Based on kernel version 4.7.2. Page generated on 2016-08-22 22:47 EST.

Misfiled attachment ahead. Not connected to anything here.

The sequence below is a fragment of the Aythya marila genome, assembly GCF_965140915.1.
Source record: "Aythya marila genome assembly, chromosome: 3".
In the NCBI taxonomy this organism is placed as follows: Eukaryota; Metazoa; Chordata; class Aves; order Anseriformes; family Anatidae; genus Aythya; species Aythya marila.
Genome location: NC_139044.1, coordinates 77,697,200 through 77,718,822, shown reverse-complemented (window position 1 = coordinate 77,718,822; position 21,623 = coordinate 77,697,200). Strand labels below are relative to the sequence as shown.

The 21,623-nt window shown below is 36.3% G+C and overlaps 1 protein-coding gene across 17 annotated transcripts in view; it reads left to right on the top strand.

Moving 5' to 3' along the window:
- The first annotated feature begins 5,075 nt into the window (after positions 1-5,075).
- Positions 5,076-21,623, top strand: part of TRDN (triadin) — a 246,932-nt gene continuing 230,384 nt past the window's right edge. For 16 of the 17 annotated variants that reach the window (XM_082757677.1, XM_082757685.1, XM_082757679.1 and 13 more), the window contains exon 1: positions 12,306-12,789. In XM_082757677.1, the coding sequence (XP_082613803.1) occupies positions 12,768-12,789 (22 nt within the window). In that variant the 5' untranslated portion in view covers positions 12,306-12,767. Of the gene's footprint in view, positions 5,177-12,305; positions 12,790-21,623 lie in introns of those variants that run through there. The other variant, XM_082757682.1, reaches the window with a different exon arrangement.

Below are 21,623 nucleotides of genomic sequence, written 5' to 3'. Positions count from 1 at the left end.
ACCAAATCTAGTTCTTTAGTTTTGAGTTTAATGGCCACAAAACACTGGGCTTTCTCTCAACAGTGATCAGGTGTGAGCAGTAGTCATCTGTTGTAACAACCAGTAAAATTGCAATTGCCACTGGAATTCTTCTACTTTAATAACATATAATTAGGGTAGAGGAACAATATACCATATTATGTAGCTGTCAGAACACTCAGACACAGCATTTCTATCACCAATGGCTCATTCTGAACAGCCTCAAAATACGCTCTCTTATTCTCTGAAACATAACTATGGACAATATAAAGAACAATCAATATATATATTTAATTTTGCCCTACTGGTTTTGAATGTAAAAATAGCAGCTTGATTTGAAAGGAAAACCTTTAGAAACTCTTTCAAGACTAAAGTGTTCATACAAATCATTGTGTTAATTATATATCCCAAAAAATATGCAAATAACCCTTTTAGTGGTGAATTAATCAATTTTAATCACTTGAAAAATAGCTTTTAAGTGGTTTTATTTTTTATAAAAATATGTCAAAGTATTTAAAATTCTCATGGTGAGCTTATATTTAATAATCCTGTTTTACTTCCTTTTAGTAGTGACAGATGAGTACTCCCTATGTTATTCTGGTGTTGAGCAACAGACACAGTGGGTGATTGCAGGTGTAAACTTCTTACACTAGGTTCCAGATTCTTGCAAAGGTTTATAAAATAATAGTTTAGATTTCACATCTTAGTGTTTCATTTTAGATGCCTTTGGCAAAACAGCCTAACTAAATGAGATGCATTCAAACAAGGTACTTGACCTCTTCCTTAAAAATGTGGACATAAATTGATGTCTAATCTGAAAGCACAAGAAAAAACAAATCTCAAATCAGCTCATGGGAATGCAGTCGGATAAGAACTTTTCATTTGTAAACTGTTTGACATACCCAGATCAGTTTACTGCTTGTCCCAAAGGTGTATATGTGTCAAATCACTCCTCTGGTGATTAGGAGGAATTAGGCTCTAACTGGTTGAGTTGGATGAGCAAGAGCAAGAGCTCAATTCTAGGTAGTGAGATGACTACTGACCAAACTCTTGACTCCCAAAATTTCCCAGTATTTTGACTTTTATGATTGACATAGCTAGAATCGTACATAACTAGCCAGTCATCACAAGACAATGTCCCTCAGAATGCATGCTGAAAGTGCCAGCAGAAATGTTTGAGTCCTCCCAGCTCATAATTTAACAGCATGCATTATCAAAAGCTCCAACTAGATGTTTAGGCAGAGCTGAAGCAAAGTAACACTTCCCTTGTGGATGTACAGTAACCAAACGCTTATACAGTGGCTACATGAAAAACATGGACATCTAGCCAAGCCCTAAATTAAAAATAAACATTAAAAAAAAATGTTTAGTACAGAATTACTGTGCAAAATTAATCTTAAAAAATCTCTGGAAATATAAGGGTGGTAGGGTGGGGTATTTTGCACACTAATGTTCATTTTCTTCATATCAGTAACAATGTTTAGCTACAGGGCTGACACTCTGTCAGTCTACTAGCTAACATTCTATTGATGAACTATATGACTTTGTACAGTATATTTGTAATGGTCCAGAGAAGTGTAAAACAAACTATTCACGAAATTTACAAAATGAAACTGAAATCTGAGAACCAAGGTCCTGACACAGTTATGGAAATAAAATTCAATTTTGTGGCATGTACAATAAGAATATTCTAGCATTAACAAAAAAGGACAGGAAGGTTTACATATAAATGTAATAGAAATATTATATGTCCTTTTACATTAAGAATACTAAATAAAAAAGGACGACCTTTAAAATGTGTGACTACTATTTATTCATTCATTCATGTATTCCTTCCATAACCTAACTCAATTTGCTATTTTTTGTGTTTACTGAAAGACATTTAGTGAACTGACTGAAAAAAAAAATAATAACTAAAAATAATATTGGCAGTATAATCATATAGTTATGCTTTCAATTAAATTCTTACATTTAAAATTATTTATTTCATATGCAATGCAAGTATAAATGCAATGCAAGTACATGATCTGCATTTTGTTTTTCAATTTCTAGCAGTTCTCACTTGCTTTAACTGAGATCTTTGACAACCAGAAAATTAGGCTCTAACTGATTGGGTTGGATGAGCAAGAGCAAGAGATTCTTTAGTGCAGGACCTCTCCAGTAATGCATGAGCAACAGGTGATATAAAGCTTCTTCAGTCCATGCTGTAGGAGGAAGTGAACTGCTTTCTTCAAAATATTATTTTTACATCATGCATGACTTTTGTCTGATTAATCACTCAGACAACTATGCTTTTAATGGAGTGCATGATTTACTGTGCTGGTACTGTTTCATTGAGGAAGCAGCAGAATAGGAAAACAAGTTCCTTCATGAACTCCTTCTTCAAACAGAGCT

1 Encrypted keys for the eCryptfs filesystem 2 3 ECryptfs is a stacked filesystem which transparently encrypts and decrypts each 4 file using a randomly generated File Encryption Key (FEK). 5 6 Each FEK is in turn encrypted with a File Encryption Key Encryption Key (FEFEK) 7 either in kernel space or in user space with a daemon called 'ecryptfsd'. In 8 the former case the operation is performed directly by the kernel CryptoAPI 9 using a key, the FEFEK, derived from a user prompted passphrase; in the latter 10 the FEK is encrypted by 'ecryptfsd' with the help of external libraries in order 11 to support other mechanisms like public key cryptography, PKCS#11 and TPM based 12 operations. 13 14 The data structure defined by eCryptfs to contain information required for the 15 FEK decryption is called authentication token and, currently, can be stored in a 16 kernel key of the 'user' type, inserted in the user's session specific keyring 17 by the userspace utility 'mount.ecryptfs' shipped with the package 18 'ecryptfs-utils'. 19 20 The 'encrypted' key type has been extended with the introduction of the new 21 format 'ecryptfs' in order to be used in conjunction with the eCryptfs 22 filesystem. Encrypted keys of the newly introduced format store an 23 authentication token in its payload with a FEFEK randomly generated by the 24 kernel and protected by the parent master key. 25 26 In order to avoid known-plaintext attacks, the datablob obtained through 27 commands 'keyctl print' or 'keyctl pipe' does not contain the overall 28 authentication token, which content is well known, but only the FEFEK in 29 encrypted form. 30 31 The eCryptfs filesystem may really benefit from using encrypted keys in that the 32 required key can be securely generated by an Administrator and provided at boot 33 time after the unsealing of a 'trusted' key in order to perform the mount in a 34 controlled environment. Another advantage is that the key is not exposed to 35 threats of malicious software, because it is available in clear form only at 36 kernel level. 37 38 Usage: 39 keyctl add encrypted name "new ecryptfs key-type:master-key-name keylen" ring 40 keyctl add encrypted name "load hex_blob" ring 41 keyctl update keyid "update key-type:master-key-name" 42 43 name:= '<16 hexadecimal characters>' 44 key-type:= 'trusted' | 'user' 45 keylen:= 64 46 47 48 Example of encrypted key usage with the eCryptfs filesystem: 49 50 Create an encrypted key "1000100010001000" of length 64 bytes with format 51 'ecryptfs' and save it using a previously loaded user key "test": 52 53 $ keyctl add encrypted 1000100010001000 "new ecryptfs user:test 64" @u 54 19184530 55 56 $ keyctl print 19184530 57 ecryptfs user:test 64 490045d4bfe48c99f0d465fbbbb79e7500da954178e2de0697 58 dd85091f5450a0511219e9f7cd70dcd498038181466f78ac8d4c19504fcc72402bfc41c2 59 f253a41b7507ccaa4b2b03fff19a69d1cc0b16e71746473f023a95488b6edfd86f7fdd40 60 9d292e4bacded1258880122dd553a661 61 62 $ keyctl pipe 19184530 > ecryptfs.blob 63 64 Mount an eCryptfs filesystem using the created encrypted key "1000100010001000" 65 into the '/secret' directory: 66 67 $ mount -i -t ecryptfs -oecryptfs_sig=1000100010001000,\ 68 ecryptfs_cipher=aes,ecryptfs_key_bytes=32 /secret /secret